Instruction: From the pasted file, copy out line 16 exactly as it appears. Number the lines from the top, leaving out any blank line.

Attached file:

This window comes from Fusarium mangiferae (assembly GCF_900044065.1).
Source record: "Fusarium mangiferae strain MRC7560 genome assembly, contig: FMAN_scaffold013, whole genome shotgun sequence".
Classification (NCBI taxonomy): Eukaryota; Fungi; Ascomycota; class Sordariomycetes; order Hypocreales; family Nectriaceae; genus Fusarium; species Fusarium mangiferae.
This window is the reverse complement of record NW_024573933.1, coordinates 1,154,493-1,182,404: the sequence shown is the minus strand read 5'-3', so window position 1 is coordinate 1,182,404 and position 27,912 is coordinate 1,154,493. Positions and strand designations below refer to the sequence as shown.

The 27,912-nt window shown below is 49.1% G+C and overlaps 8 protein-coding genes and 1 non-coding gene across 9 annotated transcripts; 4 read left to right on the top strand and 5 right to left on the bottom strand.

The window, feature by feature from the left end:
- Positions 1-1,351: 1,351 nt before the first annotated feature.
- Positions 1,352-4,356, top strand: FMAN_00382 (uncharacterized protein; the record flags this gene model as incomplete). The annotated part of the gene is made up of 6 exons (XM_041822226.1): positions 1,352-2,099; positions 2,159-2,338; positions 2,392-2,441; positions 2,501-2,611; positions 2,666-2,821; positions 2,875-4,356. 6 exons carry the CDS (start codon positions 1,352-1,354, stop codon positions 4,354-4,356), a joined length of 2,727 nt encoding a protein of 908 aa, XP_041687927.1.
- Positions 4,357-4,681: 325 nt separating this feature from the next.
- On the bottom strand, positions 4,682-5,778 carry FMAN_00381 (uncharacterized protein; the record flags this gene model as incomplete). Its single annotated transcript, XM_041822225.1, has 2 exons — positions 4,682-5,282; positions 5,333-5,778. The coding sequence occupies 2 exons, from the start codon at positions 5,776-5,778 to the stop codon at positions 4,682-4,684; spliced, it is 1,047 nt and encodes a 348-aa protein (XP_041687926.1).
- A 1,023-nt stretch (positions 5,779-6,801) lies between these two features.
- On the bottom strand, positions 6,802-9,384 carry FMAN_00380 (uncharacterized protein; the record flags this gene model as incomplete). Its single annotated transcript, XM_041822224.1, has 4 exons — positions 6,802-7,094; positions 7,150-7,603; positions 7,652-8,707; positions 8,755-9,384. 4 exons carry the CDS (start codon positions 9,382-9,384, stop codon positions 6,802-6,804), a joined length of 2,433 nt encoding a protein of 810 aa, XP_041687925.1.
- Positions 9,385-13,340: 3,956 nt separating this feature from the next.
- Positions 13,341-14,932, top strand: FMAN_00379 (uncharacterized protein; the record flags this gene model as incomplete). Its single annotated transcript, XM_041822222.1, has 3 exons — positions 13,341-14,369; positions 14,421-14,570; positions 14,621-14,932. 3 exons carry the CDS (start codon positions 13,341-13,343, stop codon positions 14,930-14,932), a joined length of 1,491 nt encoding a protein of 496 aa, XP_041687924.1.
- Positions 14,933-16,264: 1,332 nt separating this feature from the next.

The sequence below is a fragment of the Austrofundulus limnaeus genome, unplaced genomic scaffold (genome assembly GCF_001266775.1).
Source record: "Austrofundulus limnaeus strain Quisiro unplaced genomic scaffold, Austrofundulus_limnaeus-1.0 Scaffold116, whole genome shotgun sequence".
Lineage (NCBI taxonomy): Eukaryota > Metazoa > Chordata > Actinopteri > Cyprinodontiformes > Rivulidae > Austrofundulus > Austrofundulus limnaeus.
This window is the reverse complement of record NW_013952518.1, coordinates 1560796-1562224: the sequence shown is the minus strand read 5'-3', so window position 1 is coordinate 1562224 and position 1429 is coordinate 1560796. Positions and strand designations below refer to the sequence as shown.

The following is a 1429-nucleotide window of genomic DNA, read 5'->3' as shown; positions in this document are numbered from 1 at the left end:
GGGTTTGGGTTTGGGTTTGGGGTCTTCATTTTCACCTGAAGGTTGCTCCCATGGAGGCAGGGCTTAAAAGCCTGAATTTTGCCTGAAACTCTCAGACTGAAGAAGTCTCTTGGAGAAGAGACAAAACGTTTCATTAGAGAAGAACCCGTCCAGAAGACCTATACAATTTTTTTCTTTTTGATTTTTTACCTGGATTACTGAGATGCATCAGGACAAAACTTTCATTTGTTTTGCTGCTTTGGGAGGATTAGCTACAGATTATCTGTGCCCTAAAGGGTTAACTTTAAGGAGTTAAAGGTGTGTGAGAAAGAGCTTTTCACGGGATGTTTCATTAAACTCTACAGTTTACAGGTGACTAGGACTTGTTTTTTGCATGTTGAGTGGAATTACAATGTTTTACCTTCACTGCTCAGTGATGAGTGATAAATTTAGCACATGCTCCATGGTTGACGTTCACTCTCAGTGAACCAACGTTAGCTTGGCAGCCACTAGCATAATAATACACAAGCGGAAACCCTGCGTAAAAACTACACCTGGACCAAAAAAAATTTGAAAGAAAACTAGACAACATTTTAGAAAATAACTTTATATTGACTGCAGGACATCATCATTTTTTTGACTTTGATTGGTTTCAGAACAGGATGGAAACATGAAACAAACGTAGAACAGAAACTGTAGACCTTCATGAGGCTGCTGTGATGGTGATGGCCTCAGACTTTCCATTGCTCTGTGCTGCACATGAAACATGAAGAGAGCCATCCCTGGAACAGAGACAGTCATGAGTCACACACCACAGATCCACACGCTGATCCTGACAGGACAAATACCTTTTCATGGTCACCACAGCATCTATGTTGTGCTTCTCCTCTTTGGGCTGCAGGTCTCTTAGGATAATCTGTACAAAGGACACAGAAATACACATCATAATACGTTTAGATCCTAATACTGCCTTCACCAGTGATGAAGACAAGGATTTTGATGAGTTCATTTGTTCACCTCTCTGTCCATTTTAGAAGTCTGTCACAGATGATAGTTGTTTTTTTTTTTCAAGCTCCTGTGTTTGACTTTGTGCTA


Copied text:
The sequence below is a fragment of the Austrofundulus limnaeus genome, unplaced genomic scaffold (genome assembly GCF_001266775.1).